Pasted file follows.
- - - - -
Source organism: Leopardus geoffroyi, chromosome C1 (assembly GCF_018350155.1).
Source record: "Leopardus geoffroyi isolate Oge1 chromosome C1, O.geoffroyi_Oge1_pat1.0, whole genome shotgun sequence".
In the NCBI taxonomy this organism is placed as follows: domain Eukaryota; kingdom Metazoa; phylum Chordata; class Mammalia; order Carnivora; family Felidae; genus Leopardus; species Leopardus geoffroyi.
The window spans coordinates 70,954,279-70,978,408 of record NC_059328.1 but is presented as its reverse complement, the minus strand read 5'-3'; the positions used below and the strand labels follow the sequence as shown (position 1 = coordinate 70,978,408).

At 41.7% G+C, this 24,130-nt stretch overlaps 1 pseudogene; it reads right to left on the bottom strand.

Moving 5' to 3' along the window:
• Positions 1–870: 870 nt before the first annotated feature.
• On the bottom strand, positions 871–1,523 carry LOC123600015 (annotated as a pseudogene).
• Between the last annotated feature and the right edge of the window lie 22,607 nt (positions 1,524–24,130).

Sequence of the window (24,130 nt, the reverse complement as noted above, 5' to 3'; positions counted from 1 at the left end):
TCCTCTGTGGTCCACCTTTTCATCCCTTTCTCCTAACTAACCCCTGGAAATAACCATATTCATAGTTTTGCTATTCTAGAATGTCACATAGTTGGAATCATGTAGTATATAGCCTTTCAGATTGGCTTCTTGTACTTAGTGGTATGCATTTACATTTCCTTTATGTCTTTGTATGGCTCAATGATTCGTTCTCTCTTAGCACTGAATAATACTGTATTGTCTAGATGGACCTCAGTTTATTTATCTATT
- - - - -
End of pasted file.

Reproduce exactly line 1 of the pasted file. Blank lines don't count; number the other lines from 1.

Source organism: Leopardus geoffroyi, chromosome C1 (assembly GCF_018350155.1).